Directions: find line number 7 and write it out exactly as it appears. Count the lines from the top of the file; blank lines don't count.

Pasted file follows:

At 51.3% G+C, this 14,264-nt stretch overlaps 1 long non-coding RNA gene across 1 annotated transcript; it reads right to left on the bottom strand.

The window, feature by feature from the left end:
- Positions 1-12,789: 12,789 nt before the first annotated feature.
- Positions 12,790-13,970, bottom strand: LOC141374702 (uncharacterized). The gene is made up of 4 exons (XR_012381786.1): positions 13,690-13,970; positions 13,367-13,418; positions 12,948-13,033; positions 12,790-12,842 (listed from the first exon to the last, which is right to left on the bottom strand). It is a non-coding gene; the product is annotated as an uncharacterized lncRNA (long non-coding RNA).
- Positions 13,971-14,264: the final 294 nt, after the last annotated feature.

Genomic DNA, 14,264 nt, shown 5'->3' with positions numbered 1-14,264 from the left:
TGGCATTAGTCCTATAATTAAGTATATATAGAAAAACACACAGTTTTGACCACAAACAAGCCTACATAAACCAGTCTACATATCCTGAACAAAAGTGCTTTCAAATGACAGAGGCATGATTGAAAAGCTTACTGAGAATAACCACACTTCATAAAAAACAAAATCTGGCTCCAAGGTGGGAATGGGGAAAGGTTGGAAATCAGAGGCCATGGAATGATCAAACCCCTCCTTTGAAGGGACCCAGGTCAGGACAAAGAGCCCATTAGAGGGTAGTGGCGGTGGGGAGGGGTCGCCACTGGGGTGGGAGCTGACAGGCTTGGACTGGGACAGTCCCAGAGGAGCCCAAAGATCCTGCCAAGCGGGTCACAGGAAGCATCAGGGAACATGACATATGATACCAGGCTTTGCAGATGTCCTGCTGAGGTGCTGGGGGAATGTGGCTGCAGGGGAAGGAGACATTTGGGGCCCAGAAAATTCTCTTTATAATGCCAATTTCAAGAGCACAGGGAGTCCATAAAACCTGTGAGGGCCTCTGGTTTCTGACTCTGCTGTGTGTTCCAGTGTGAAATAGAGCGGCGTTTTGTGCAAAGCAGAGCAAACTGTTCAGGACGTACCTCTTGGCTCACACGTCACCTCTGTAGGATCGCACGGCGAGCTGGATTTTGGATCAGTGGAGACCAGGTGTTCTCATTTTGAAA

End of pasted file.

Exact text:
TGGCATTAGTCCTATAATTAAGTATATATAGAAAAACACACAGTTTTGACCACAAACAAGCCTACATAAACCAGTCTACATATCCTGAACAAAAGTGCTTTCAAATGACAGAGGCATGATTGAAAAGCTTACTGAGAATAACCACACTTCATAAAAAACAAAATCTGGCTCCAAGGTGGGAATGGGGAAAGGTTGGAAATCAGAGGCCATGGAATGATCAAACCCCTCCTTTGAAGGGACCCAGGTCAGGACAAAGAGCCCATTAGAGGGTAGTGGCGGTGGGGAGGGGTCGCCACTGGGGTGGGAGCTGACAGGCTTGGACTGGGACAGTCCCAGAGGAGCCCAAAGATCCTGCCAAGCGGGTCACAGGAAGCATCAGGGAACATGACATATGATACCAGGCTTTGCAGATGTCCTGCTGAGGTGCTGGGGGAATGTGGCTGCAGGGGAAGGAGACATTTGGGGCCCAGAAAATTCTCTTTATAATGCCAATTTCAAGAGCACAGGGAGTCCATAAAACCTGTGAGGGCCTCTGGTTTCTGACTCTGCTGTGTGTTCCAGTGTGAAATAGAGCGGCGTTTTGTGCAAAGCAGAGCAAACTGTTCAGGACGTACCTCTTGGCTCACACGTCACCTCTGTAGGATCGCACGGCGAGCTGGATTTTGGATCAGTGGAGACCAGGTGTTCTCATTTTGAAA